A company, The House of Bryant, owns numerous trademarks and copyrights to the song. Felice and Boudleaux Bryant, the children of Rocky Top songwriters have filed a law suit to stop the name change. The complaint claims the name change would injure the reputation, good will and business value of House of Bryant’s Rocky Top trademarks. This may well turn into an interesting case. Trademarks are restricted to the industries specified in the mark registration. While the publishers may have trademark registrations in music and related business, they may not have protection under the use of the name of a town. The town, for example, could probably legally name a street "Rocky Top Drive" without any issue.
This one gets sticky because the town wants to profit from the name and image created in the song. While not copying the song or any of its lyrics, the House of Bryant issued a press release which states the city's name change would be 'an attempt to unfairly exploit the fame and goodwill of House of Bryant's intellectual property."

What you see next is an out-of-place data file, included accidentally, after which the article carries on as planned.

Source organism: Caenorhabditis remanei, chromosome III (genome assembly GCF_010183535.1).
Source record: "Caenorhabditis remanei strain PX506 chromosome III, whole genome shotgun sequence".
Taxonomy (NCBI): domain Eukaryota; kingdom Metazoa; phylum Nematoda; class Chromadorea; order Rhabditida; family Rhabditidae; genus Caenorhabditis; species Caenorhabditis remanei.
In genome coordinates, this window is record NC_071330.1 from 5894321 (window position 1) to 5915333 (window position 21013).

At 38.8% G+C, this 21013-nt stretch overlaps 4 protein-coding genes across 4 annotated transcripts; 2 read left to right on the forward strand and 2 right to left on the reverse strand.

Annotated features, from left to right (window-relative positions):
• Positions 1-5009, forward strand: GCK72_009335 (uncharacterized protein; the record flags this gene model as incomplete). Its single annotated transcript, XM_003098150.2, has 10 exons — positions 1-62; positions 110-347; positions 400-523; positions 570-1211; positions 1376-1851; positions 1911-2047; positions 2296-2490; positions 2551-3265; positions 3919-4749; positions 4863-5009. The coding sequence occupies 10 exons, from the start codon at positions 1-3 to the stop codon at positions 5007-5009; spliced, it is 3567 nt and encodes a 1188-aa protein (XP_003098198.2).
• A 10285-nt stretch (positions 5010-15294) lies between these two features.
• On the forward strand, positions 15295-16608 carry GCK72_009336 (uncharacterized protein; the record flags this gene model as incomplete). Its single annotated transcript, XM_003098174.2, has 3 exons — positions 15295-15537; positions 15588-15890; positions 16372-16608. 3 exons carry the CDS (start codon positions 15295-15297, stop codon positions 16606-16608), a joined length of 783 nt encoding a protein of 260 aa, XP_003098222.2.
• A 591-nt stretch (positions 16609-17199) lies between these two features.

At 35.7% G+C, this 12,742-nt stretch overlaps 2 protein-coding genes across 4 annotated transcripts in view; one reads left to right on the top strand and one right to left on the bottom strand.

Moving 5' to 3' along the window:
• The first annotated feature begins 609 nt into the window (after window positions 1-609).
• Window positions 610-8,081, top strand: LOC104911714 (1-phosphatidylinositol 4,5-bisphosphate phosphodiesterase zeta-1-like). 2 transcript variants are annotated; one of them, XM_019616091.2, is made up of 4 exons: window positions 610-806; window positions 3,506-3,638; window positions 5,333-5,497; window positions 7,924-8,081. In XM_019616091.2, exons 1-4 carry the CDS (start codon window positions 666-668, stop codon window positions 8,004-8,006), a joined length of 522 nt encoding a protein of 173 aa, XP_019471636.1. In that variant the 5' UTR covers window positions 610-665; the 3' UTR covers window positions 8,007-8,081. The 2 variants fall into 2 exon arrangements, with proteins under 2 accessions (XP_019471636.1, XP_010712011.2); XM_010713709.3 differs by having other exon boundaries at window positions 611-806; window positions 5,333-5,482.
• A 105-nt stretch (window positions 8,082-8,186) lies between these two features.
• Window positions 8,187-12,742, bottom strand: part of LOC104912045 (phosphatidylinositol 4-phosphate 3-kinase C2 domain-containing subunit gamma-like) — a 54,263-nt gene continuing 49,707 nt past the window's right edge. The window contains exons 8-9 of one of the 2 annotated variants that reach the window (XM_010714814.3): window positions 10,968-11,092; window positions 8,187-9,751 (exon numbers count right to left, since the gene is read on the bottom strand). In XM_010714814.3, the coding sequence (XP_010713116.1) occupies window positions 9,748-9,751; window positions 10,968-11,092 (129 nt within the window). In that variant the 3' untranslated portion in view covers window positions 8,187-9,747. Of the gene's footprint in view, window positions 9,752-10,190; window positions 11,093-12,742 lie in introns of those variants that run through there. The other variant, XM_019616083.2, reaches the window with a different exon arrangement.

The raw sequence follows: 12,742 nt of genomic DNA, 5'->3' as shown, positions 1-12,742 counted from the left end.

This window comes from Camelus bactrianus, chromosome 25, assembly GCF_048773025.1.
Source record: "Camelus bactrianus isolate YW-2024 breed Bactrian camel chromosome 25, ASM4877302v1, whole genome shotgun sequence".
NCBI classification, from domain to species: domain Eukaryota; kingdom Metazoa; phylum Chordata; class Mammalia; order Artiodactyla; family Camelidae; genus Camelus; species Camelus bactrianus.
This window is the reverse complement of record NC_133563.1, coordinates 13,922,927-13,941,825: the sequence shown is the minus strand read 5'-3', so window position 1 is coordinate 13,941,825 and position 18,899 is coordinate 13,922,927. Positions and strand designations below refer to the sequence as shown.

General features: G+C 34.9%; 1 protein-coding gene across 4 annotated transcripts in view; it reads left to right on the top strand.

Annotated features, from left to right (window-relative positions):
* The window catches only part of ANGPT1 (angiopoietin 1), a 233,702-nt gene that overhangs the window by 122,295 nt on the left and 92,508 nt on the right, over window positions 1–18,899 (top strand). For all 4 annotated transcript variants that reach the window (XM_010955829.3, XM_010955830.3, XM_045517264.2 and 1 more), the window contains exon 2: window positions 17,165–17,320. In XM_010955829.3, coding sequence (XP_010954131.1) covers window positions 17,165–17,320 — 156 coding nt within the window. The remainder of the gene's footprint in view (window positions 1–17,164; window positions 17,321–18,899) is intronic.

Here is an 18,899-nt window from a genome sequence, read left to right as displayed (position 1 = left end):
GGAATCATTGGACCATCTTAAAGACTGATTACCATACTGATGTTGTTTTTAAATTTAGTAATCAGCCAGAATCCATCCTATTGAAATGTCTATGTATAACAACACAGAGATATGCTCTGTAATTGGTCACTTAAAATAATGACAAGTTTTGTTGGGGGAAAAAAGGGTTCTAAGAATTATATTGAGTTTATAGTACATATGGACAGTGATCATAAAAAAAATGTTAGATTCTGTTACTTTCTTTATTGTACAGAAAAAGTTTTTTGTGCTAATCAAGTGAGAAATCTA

The song has been made famous in bluegrass and country music circles with The Osborne Brothers almost creating their identity by it. It had become so popular in bluegrass that fans were actually starting to request that it not be performed as they were getting tired of its constant playing. It wasn't that they didn't like the song but, for a while, it was getting too much play!
The song has been recorded over 100 times. It's popularity would be a boon to the little town which hopes to cash in on the novelty of the name.
Rocky top, you'll always be Home sweet home to me. Good ole rocky top, Rocky top tennessee, rocky top tennessee.